One of the most ambitious cultural venues in New England, this complex includes four impressive facilities, all for one admission price. The must-see George Walter Vincent Smith Art Museum houses a fascinating private art collection that includes 19th-century American paintings by Frederic Church and Albert Bierstadt. A Japanese antiquities room is filled with armor, textiles, and porcelain, as well as carved jade and rock-crystal snuff bottles.
The Museum of Fine Arts has paintings by Paul Gauguin, Claude Monet, Pierre-Auguste Renoir, Edgar Degas, Winslow Homer, and J. Alden Weir, as well as 18th-century American paintings and contemporary works by Georgia O'Keeffe, Frank Stella, and George Bellows. Rotating exhibits are open throughout the year. The Springfield Science Museum has an Exploration Center of touchable displays, the oldest operating planetarium in the United States, an extensive collection of stuffed and mounted animals, dinosaur exhibits, and
the African Hall, through which you can take an interactive tour of that continent's flora and fauna.
The Museum of Springfield History tells the story of the town's manufacturing heritage. Springfield was home to the former Indian Motorcycle Company, and the museum has a rich collection of Indian bikes and memorabilia. Also on the grounds is the free Dr. Seuss National Memorial Sculpture Garden, an installation of bronze statues depicting scenes from Theodor Geisel's famously whimsical children's books. Born in Springfield in 1904, Geisel was inspired by the animals at Forest Park Zoo, where his father served as director. The statues include a four-foot-tall Lorax, one of his most popular creations.
May 24, 2011
If the Quadrangle was in New York City, it would be called the "most culturally significant museum grouping in the world." Springfield, Massachusetts, is one of the United States' most cultured mid-sized cities with its museum grouping, Olmsted park, andSt. Gaudens outdoor statues. These elements overwhelmed me on my visit here-- I expected little and got A LOT. In truth, only four of these five museums are 'world-class.." The G.W. Smith museum,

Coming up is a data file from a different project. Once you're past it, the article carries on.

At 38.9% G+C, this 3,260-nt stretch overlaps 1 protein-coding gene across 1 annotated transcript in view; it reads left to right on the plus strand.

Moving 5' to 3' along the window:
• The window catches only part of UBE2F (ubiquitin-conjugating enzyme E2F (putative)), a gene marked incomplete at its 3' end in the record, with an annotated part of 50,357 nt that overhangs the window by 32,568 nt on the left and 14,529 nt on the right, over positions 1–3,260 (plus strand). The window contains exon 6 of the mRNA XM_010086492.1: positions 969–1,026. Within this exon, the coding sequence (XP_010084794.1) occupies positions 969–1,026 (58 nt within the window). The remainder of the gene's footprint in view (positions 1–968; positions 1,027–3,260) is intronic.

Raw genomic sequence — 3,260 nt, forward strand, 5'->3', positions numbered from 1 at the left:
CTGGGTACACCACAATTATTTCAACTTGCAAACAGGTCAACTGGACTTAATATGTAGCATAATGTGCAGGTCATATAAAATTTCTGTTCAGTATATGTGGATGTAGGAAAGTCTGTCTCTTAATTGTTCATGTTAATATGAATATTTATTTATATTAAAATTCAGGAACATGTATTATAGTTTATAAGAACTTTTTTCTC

the Quadrangle's first edifice, is a collection of curios that you'd expect in some strange old man's house -- busts, Japanese Armor, and the largest collection of Chinese cloisonné outside of China! Strange tastes, strange place, but very fun. The other four museums are homeruns. The Art Museum, in particular, features important works by Impressionists, Renaissance painters, (with a particularly robust collection of Dutch Masters,) an modern art. This is the best art museum I have ever seen in a city with less than 300,000 people. No question about it. There's also a Science museum that features the United States' first planetarium, which was impressive.Later that night, they were having a Pink Floyd at the planetarium show. My favorite museums (I'm a geographical and topographical zealot) were the excellent Connecticut River Valley Museum, and the Museum of Springfield. It turns out that Springfield is a fascinating city -- it invented the motorcycle, the gasoline-powered car, commercial radio, UHF TV, American English dictionaries, even dog shows! And the proof is all right there. The Conn Valley Museum is a bit more Museum-ish, tracing the evolution of America's first --and still--Great River. It chronicles, for example, the rivalry between Springfield and Hartford, and now how the two cities are working together as the Knowledge Corridor. (This museum also got my psyched to visit Hartford -- the next stop on my itinerary.)